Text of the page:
Thraxas, the first in a long running series about a detective in a second world fantasy is sort of urban fantasy, but of a different kind than what you usually get. It shares the UF sensibilities in terms of merging detective fiction with fantasy, but not in a modern, contemporary setting.
It’s very similar to Glen Cook’s Garret Files, although Garrett was more brawn than brains (at least initially and more due to be being lazy), while Thraxas is more brain than brawn’s (well, not quite true either, but due to being fat he’s not one for too much fighting, even if he’s good enough at it).
Arguably Martin Scott’s and Cook’s series as well, are much more urban fantasy than what we usually associate with that name. Both worlds are ruled by city-states, where travel to other places is slow and limited. Fleshing out the cities themselves is part of what makes these series so appealing, though the first Thraxas book gives the feeling of a much more generic, typical fantasy setting that in itself isn’t as appealing yet, if there weren’t the compelling writing and Thraxas down-to-earth and easily relatable character.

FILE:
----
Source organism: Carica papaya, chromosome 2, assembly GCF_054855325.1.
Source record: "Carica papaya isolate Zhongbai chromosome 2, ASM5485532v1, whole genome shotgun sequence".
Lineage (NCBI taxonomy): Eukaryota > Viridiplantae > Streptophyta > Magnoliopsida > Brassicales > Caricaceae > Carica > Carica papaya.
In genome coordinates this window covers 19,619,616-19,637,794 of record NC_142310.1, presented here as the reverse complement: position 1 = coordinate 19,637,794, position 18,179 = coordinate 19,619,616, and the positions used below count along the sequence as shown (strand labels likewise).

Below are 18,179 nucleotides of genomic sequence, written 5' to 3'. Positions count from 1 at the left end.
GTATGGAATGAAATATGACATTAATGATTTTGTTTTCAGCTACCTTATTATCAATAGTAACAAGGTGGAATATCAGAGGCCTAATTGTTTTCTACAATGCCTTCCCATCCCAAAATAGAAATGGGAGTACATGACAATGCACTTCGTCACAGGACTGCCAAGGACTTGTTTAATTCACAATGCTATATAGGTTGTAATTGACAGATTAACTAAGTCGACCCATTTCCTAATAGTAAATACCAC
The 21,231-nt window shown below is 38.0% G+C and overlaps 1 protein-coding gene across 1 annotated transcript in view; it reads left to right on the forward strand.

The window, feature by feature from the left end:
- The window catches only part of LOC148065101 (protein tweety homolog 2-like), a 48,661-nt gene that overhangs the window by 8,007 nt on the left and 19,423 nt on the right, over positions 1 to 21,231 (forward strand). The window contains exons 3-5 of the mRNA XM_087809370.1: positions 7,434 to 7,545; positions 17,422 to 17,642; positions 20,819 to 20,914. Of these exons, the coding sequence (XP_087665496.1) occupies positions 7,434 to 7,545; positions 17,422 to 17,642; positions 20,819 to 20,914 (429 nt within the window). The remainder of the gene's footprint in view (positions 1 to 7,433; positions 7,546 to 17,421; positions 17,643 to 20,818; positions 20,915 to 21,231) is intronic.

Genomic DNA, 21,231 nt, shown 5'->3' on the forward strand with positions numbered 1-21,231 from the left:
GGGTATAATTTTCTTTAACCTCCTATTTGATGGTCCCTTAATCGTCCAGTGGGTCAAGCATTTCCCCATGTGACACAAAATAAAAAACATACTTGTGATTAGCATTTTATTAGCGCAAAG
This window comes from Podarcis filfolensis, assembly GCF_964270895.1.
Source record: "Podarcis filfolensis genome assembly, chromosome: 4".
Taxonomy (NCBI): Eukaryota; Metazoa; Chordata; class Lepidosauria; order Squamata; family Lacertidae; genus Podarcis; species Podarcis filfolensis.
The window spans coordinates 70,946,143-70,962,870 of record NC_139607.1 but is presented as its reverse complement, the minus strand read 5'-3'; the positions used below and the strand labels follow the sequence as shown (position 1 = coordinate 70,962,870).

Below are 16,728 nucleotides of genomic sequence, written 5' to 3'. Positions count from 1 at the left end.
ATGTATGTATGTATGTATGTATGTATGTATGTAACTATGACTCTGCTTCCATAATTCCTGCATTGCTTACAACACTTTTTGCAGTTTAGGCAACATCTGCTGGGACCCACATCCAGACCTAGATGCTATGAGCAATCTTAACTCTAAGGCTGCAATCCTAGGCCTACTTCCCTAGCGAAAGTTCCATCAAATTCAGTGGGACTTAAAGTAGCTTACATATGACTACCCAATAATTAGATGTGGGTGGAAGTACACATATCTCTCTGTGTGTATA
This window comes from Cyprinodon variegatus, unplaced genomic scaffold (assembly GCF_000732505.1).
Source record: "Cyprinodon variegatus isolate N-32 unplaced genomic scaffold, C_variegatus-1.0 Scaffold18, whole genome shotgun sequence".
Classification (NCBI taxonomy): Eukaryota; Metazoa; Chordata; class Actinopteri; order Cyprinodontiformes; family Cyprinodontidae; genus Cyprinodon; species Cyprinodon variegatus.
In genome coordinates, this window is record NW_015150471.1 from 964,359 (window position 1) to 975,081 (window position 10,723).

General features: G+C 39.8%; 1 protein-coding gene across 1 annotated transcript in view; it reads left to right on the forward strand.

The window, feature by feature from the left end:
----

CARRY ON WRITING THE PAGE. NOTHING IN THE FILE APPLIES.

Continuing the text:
He’s lazy, fat, full of vices, yet social enough to get around and smart enough to get his job done (though probably not as smart as he thinks he is). He’s doing as much as he needs to, to fill his belly and get something to drink, but no more, at least if he has too. Might not make him a role model, but it’s something most people will understand and be amused by.
Oh, yeah, and the plot in the first novel has various cases that are actually all kind of connected and allow the book to introduce a variety of characters and institutions naturally while keeping Thraxas busy.